By Juan Barquin
By Amy Nicholson
By Alan Scherstuhl
By Travis Cohen
By Juan Barquin
By Stephanie Zacharek
By Amy Nicholson
By Juan Barquin
The real magic of Lemon, though, is the poet in action. He is mesmerizing to watch; his boyish face is pure emotion as he conveys the gripping details of his life's experience. Far from a woe-is-me tale or shock opera, his verse subtly weaves the beauties of existence and the pains of loss, rendering them sometimes indiscernible. Camille Lamb
9:30 p.m. Saturday, March 3, at Coral Gables Art Cinema (260 Aragon Ave., Coral Gables; 786-385-9689; gablescinema.com) and 3:15 p.m. Sunday, March 4, at Regal Cinemas South Beach (1120 Lincoln Rd., Miami Beach; 305-674-6766; regmovies.com). Tickets cost $12. Lemon Andersen and codirector Laura Brownson are scheduled to be present for Q&A sessions following the screenings.
The Strawberry Tree
You can't help but love the subjects of The Strawberry Tree, even from the opening scene. In it, we meet four residents of the Cuban village of Juan Antonio, telling us — or rather, Simone Rapisarda Casanova, the filmmaker through whose vantage point we enter their world — about the devastation that a hurricane wreaked on their former home. The expressions on their faces vacillate from pensive contemplation to uproarious guffaws as they relate the events, sometimes even using a jokey Italian accent. Their laughter is contagious, and so is their wistfulness.
Both of those things carry us through The Strawberry Tree, which after that opening scene transports us back to life in Juan Antonio in 2008, during the weeks leading up to the storm that would wipe out the town. The anticipation of that event weighs heavily throughout the film, even as children onscreen splash happily in a swimming hole or as adults swap playful insults. Only the tiniest wisp of a plot guides us through the scenes: The village prepares for Children's Day festivities, and fishermen weave nets while planning an outing to capitalize on the large number of fish typically found off Cuba's north coast before a big storm. But this documentary feels more like video art, comprised of long, static scenes detailing the tiny tasks that add up to whole lives in the village: a woman grinds coffee with a mortar and pestle; a man fixes a flat tire using a condom and a piece of wire; two villagers slaughter, skin, and butcher a goat. The phrase island time doesn't even begin to describe the pace of this doc; if filmmaking is like sex, The Strawberry Tree is utterly tantric. But knowing these scenes are all that remains of the way of life in Juan Antonio adds the levity necessary to appreciate Casanova's love letter to this lost paradise. Ciara LaVelle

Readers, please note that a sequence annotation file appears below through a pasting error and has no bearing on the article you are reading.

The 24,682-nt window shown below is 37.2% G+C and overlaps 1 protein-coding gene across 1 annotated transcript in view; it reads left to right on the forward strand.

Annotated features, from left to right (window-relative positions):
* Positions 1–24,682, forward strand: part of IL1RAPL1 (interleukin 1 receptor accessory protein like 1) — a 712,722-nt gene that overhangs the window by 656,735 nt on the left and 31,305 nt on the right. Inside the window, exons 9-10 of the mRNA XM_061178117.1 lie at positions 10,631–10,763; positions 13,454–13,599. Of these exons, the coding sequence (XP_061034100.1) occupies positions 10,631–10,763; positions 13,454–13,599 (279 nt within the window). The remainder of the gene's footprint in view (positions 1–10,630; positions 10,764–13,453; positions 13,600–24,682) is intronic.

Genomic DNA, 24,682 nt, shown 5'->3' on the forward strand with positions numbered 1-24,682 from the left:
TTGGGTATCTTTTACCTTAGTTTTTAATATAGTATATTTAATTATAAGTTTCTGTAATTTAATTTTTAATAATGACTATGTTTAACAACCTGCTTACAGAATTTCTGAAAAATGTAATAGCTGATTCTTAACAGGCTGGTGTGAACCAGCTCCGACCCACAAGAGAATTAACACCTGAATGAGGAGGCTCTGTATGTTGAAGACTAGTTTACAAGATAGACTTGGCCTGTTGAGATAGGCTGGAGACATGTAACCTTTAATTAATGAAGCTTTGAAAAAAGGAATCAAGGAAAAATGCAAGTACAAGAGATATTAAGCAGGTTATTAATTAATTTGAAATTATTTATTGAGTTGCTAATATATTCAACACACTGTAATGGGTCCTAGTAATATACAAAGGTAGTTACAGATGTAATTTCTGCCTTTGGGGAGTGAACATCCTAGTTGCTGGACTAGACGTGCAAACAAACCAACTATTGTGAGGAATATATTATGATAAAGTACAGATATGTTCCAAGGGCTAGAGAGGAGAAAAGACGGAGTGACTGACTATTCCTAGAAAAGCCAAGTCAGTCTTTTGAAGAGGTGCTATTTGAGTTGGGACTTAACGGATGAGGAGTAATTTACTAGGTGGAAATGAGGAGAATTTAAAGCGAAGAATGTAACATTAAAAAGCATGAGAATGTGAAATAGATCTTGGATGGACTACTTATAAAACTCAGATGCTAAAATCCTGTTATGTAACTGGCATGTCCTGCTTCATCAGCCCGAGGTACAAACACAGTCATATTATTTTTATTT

9:30 p.m. Sunday, March 4, at Coral Gables Art Cinema, and 7:30 p.m. Monday, March 5, at Regal Cinemas South Beach. Tickets cost $12.
The Diary of Preston Plummer
Played by Trevor Morgan, known for his childhood roles in The Sixth Sense and The Patriot, The Diary of Preston Plummer's title character is a brilliant loner who has just graduated from an anonymous college with the honor of being one of its most gifted students in history. Estranged from his junkie mother, who appears to be his only living family member, and having made no friends during the entirety of his college years, young Plummer has nobody to celebrate with — until fate puts a dark-haired cutie named Kate (Rumer Willis) in his path. She persuades him to drive her to her parents' hotel on a beautiful Florida island, where he peels the layers off Kate's twisted family mess as he falls in love with the girl.
The cast is composed of B-list celebrities, so Florida is the biggest star. Shots of pretty coastline and tropical birds weave much of the film together, as the sound of lapping waves sometimes drowns out the characters' conversation. It's nice to have a slice of home to look at, especially throughout the film's lagging, overwrought scenes. Most of the dialogue is painfully flat and/or stiltedly delivered. Romantic scenes between the two lovebirds include many exchanges that are clearly meant to be profound personal revelations but instead come across as lame and contrived. And the sex scenes? Bring a book.
Finally, the motif that runs throughout the film — the tendency of things to fall apart — is placed so heavy-handedly you can almost see the red arrows that were probably drawn on the original screenplay. The Diary of Preston Plummer is, admittedly, a work in progress from second-time director Sean Ackerman. But frankly, it has a long way to go. Camille Lamb
7 p.m. Monday, March 5, at the Olympia Theater. Tickets cost $14.
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